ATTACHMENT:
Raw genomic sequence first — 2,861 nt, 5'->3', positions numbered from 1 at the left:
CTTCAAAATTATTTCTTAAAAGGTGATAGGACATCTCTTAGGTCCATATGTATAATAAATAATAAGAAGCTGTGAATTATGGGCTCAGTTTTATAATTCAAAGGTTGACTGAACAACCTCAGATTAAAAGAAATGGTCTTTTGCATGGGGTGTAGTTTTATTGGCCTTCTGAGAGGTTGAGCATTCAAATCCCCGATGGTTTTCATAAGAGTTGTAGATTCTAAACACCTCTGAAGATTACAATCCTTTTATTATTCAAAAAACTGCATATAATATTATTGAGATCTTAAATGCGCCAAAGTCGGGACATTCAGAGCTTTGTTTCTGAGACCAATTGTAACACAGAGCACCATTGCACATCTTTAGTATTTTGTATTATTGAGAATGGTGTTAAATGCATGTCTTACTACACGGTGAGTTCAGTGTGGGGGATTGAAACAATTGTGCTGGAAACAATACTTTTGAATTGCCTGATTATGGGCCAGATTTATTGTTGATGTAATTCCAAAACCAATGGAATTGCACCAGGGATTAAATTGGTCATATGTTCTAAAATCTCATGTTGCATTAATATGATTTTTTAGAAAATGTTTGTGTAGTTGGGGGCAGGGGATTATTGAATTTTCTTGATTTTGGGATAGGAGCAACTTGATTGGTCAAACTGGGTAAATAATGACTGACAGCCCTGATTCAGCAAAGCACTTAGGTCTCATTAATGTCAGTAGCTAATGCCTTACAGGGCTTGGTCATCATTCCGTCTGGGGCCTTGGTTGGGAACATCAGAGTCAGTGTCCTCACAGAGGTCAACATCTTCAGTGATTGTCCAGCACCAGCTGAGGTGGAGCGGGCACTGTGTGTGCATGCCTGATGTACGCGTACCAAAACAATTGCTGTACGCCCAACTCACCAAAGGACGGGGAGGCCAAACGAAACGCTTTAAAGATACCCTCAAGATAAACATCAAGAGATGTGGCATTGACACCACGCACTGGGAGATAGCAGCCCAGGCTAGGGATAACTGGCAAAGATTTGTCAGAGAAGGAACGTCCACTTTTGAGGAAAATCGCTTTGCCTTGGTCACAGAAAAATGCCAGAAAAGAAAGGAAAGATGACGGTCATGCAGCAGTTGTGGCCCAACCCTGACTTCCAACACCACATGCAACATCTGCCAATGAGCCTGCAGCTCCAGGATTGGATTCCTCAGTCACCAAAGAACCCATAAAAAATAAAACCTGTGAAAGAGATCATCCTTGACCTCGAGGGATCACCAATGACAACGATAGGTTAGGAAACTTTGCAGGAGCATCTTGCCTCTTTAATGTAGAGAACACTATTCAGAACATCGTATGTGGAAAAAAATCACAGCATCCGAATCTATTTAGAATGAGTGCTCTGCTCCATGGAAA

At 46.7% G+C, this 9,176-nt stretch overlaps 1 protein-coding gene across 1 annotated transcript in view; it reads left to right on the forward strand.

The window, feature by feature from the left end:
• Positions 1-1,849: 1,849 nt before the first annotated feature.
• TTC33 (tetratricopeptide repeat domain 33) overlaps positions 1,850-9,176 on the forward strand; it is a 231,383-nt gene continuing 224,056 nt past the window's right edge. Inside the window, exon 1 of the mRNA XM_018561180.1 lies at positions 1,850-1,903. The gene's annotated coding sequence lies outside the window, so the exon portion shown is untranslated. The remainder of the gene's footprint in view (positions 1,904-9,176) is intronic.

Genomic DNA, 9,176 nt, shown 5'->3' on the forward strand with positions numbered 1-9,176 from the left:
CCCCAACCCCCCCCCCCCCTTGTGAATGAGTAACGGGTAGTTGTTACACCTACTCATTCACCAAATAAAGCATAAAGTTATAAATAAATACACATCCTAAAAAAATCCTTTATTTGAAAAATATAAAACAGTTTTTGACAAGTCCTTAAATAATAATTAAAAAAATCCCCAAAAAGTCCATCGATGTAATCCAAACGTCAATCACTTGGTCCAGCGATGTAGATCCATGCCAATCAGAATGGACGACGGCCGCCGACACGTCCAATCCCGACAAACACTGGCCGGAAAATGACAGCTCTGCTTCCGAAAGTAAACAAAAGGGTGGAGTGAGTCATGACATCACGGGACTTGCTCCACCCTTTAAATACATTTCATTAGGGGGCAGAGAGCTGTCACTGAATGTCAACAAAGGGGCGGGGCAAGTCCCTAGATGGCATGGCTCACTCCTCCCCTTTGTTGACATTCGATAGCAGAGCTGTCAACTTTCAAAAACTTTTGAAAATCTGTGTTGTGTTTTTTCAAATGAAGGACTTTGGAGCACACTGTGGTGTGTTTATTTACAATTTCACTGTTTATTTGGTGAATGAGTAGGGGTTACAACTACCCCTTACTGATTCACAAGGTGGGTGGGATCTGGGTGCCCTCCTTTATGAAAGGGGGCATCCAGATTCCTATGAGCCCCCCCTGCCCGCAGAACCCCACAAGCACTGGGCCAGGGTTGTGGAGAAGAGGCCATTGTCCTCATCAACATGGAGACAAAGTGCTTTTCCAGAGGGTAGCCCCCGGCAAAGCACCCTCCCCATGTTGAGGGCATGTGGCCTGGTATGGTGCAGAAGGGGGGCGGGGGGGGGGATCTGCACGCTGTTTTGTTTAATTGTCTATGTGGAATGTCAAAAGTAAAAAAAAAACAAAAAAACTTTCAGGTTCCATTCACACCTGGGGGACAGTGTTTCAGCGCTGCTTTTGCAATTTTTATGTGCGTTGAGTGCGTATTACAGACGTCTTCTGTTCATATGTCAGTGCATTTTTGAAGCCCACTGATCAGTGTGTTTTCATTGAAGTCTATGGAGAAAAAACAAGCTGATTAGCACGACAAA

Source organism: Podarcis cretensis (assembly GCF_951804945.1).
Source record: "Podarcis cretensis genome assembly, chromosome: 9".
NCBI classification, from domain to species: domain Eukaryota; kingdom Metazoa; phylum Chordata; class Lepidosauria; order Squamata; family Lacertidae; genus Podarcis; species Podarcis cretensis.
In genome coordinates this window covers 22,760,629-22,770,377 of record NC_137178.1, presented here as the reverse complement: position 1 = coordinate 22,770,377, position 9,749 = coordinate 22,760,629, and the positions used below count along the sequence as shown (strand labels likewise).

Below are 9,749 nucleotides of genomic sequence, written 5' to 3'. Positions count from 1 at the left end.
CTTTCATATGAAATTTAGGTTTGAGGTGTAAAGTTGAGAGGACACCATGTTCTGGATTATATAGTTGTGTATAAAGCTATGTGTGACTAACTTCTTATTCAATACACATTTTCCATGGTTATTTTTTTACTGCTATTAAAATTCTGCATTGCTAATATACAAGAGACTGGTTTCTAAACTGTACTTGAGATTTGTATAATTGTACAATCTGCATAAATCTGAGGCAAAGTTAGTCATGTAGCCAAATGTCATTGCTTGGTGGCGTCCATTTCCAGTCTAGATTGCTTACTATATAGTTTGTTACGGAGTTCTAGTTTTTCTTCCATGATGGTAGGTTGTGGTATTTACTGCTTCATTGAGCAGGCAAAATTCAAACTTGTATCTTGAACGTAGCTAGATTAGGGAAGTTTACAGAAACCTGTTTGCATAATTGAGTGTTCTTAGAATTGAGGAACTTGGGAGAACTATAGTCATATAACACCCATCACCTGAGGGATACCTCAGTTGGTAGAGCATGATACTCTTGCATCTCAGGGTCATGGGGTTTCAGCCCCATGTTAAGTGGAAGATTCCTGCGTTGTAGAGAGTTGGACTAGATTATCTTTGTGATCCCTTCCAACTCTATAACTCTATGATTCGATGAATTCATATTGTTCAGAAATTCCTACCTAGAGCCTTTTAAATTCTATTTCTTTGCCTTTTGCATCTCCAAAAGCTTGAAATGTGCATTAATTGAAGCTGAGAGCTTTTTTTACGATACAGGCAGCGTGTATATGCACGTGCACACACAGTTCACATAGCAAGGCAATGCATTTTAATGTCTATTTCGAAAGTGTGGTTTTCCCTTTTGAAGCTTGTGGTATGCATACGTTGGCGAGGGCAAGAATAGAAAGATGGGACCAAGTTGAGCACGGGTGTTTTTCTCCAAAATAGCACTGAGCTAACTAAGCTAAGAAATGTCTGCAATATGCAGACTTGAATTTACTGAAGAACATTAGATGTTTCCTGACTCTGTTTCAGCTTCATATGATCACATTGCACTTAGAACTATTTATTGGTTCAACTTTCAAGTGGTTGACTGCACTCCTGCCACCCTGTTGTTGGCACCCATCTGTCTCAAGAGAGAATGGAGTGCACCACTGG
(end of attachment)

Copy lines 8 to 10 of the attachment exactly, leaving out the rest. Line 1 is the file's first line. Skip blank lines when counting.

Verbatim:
CCCCAACCCCCCCCCCCCCTTGTGAATGAGTAACGGGTAGTTGTTACACCTACTCATTCACCAAATAAAGCATAAAGTTATAAATAAATACACATCCTAAAAAAATCCTTTATTTGAAAAATATAAAACAGTTTTTGACAAGTCCTTAAATAATAATTAAAAAAATCCCCAAAAAGTCCATCGATGTAATCCAAACGTCAATCACTTGGTCCAGCGATGTAGATCCATGCCAATCAGAATGGACGACGGCCGCCGACACGTCCAATCCCGACAAACACTGGCCGGAAAATGACAGCTCTGCTTCCGAAAGTAAACAAAAGGGTGGAGTGAGTCATGACATCACGGGACTTGCTCCACCCTTTAAATACATTTCATTAGGGGGCAGAGAGCTGTCACTGAATGTCAACAAAGGGGCGGGGCAAGTCCCTAGATGGCATGGCTCACTCCTCCCCTTTGTTGACATTCGATAGCAGAGCTGTCAACTTTCAAAAACTTTTGAAAATCTGTGTTGTGTTTTTTCAAATGAAGGACTTTGGAGCACACTGTGGTGTGTTTATTTACAATTTCACTGTTTATTTGGTGAATGAGTAGGGGTTACAACTACCCCTTACTGATTCACAAGGTGGGTGGGATCTGGGTGCCCTCCTTTATGAAAGGGGGCATCCAGATTCCTATGAGCCCCCCCTGCCCGCAGAACCCCACAAGCACTGGGCCAGGGTTGTGGAGAAGAGGCCATTGTCCTCATCAACATGGAGACAAAGTGCTTTTCCAGAGGGTAGCCCCCGGCAAAGCACCCTCCCCATGTTGAGGGCATGTGGCCTGGTATGGTGCAGAAGGGGGGCGGGGGGGGGGATCTGCACGCTGTTTTGTTTAATTGTCTATGTGGAATGTCAAAAGTAAAAAAAAAACAAAAAAACTTTCAGGTTCCATTCACACCTGGGGGACAGTGTTTCAGCGCTGCTTTTGCAATTTTTATGTGCGTTGAGTGCGTATTACAGACGTCTTCTGTTCATATGTCAGTGCATTTTTGAAGCCCACTGATCAGTGTGTTTTCATTGAAGTCTATGGAGAAAAAACAAGCTGATTAGCACGACAAA

Source organism: Podarcis cretensis (assembly GCF_951804945.1).
Source record: "Podarcis cretensis genome assembly, chromosome: 9".